And don’t forget about the store itself. There were many changes afoot here too. First the DVD department added a Movies We Like section where our staff of all stripes recommend movies they truly love. Check out Dave's Raves, Eric B., erc, Gillian's Picks, Matt's Selections, Phil's Phile, Reece's Pieces, Simon Says (The Master of Movies), Tiffany, T-K- and many more. Once you've got a taste for their tastes, it's a great way to pick up something that comes highly recomended from your favorite cineaste. Shortly after the mezzanites made their section, the followers in the Jazz room followed -- but they did the mezzanine movie staffers one better by all growing or retaining facial hair. And, in a major coup, they moved the Experimental section from the Rock floor to their room in the back.
 

Bike enthusiasts and small car owners didn't feel the "pinch at the punch"

The “Winds of January sigh and moan” crooned Bing, although it felt like June because he was in love. For the rest of us, January marked oil barrels hitting $100 for the first time, ushering in 2008 on a sour note. And yet, like many of the coming obstacles that we faced, there was a silver lining. Americans actually drove less. And new car buyers overcame their fears that good mileage was unmanly and started buying sensible cars... which weren’t coming out of Detroit.
 
 
“While friends cry o're their bones unburied /Go sighing through the north east winds/ These cold days of February” sang the love ‘em or hate ‘em Incredible String Band. Kosovo declared its independence over the objections of some major global forces. But all was quiet on the Amoeba front aside from the indescribable in-stores from the Kids of Widney High and Kimya Dawson.

 
In my favorite song by Antonio Carlos Jobim, “Águas de Março,” the bossa nova giant sang “É a chuva chovendo, é conversa ribeira. Das águas de março, é o fim da canseira,” which may mean something completely awful. It could be about Julius Caesar being stabbed 23 times on the Ides -- I don’t know -- but Portuguese makes everything sound soothing. The only stabbing at Amoeba in March was the DJ stylings of Bronx’s Pete Rock, who played an in-store. So did the Welsh/Buckeye collaboration Neon Neon and Floridian murder balladeer Jim White.

Amoeba also toppedLos Angeles Magazine's 64 Greatest Things about LA list, edging out the competition which seemed to be mostly made-up of west side eateries that I’ve never heard of but assume are great places for celebrity worshippers. For the non-West Siders, they gave us "Taco Trucks" and "the Watts Towers" which I'm sure the writers are big fans of.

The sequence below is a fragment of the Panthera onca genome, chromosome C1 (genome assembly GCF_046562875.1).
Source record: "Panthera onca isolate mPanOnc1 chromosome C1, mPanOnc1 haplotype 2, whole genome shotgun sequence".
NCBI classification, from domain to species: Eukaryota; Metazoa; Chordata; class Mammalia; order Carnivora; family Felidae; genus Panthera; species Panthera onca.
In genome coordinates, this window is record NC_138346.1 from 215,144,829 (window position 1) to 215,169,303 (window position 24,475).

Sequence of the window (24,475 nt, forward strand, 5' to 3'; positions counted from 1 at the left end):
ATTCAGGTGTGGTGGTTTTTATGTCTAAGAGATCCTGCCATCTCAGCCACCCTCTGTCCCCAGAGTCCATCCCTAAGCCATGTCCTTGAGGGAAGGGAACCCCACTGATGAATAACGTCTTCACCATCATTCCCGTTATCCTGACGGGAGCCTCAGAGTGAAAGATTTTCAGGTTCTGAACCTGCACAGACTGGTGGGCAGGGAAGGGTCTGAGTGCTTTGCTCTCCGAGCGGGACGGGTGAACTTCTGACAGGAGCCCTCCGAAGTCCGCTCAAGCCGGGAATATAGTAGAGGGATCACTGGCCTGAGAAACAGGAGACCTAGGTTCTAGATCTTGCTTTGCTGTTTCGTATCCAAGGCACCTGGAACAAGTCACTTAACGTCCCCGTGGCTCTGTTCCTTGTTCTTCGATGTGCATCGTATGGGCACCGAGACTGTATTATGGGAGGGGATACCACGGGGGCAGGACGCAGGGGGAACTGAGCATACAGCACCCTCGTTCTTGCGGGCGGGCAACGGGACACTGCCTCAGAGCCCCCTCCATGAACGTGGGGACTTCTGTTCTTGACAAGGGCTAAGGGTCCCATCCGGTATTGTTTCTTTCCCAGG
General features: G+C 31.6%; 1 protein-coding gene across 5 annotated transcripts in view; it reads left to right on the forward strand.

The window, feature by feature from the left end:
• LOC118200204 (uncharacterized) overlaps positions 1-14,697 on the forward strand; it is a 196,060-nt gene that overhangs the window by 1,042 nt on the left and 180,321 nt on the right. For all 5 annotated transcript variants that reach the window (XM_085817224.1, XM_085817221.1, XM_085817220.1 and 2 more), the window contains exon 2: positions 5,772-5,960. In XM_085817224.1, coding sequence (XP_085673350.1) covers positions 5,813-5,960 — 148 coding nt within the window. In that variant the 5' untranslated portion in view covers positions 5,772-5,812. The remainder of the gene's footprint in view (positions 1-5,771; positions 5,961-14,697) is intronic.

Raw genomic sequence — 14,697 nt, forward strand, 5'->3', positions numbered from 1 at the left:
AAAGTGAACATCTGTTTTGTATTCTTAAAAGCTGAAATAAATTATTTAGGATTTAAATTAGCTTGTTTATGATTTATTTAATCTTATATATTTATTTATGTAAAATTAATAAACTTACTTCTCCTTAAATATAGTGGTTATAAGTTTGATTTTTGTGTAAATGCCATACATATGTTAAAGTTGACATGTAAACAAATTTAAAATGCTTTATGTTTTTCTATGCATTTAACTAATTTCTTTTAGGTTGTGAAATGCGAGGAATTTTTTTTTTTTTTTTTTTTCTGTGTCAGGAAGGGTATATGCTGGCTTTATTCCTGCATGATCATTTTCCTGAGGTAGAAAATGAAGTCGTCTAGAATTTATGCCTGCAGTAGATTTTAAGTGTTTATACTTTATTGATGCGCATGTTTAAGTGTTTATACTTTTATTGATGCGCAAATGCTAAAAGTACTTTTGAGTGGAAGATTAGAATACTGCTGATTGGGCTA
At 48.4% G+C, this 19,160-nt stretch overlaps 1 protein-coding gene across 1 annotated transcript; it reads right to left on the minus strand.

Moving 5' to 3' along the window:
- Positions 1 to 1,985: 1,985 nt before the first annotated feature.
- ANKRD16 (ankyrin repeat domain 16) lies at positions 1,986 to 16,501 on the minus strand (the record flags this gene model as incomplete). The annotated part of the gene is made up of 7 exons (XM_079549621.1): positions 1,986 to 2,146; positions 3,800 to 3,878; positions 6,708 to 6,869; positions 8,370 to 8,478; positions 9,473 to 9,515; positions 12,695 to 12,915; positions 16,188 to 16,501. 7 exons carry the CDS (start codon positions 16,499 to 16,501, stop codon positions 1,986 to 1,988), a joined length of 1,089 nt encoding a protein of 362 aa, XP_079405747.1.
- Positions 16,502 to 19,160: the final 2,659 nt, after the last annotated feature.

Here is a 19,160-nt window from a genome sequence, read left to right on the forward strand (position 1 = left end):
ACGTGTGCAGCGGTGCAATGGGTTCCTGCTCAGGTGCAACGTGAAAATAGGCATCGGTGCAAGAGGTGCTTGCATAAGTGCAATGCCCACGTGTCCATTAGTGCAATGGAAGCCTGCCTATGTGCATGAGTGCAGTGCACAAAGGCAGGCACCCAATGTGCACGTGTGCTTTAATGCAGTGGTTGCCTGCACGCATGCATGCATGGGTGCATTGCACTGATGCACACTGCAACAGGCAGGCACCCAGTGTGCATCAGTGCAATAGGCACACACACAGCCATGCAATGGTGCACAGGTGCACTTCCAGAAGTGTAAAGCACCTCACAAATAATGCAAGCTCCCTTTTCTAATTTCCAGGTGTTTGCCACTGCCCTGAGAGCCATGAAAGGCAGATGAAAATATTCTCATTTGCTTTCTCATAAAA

At the end of the month, the light finally reached earth from an explosion that occurred 7.5 billion light years away. Never before had an event observable to the human eye occurred so far away but unfortunately, no one was watching.

In February, Amoeba also celebrated Mardi Gras, as we always do -- in style.
 
“Still fall the April rain and the valley’s filled with pain,” Deep Purple portentously noted. But, whilst the valley may’ve been filled with pain, Amoeba is located safely on the other side of the hills where all was good. Peanut Butter Wolf, possessor of incredibly esoteric vinyl, played an in-store shortly after blessing us with Ladies First, a “Female Rap Mix CD” which mixed tracks by 30 mostly-unknown female rappers.
April 19th was Record Store Day, celebrated by hundreds of indie music stores across the US. At Amoeba Hollywood it was observed with gift certificate giveaways, a commemorative t-shirt, prizes and guest DJ sets from Peanut Butter Wolf and the Donnas. Five days later, the Kiwi duo/TV stars known as Flight of the Conchords played an in-store  to a diverse, enormous and rabid crowd who came from far and who lined up for hours to be treated to their comical songs. 

 
May is supposed to be the month when flowers are brought forth by March winds and April showers. 2008’s May, however, was marked instead by horrible natural disasters. Cyclone Nargis killed over 130,000 people in Burma and then, a little over a week later, the Chingdu earthquake killed almost 70,000 in Sichuan. On a smaller scale, the final HD DVDs were released in the US, the disaster-themed Twister and the disasterously-reviewed P.S. I Love You. Shortly afterward, the plug was pulled on the format. If there was a silver lining in all this, it was for those Xbox360 owners who can now by the HD titles for $7.99 and less! And if you find 3 red tag titles for $4.99, you get another of equal price for free!

 
Back before he was an MTV staple with his band, Cracker, David Lowery successfully rhymed June and moon (but not spoon) when he sang, “And the harvest moon top reign in the sky (now that it's June).” He was, of course, wrong about the timing, as the Harvest Moon occurs in September. June’s moon is known as the Strawberry moon, the Rose moon, the Honey moon or the Mead moon. It’s a long way from June to September, but over in Santa Monica on the Pier, the Twilight Dance Series brings free concerts throughout that period. This year, at Amoeba’s booth there, $3000 was raised for VillagePace, Communities for a Better Environment, One Kid One World and the Surfrider Foundation.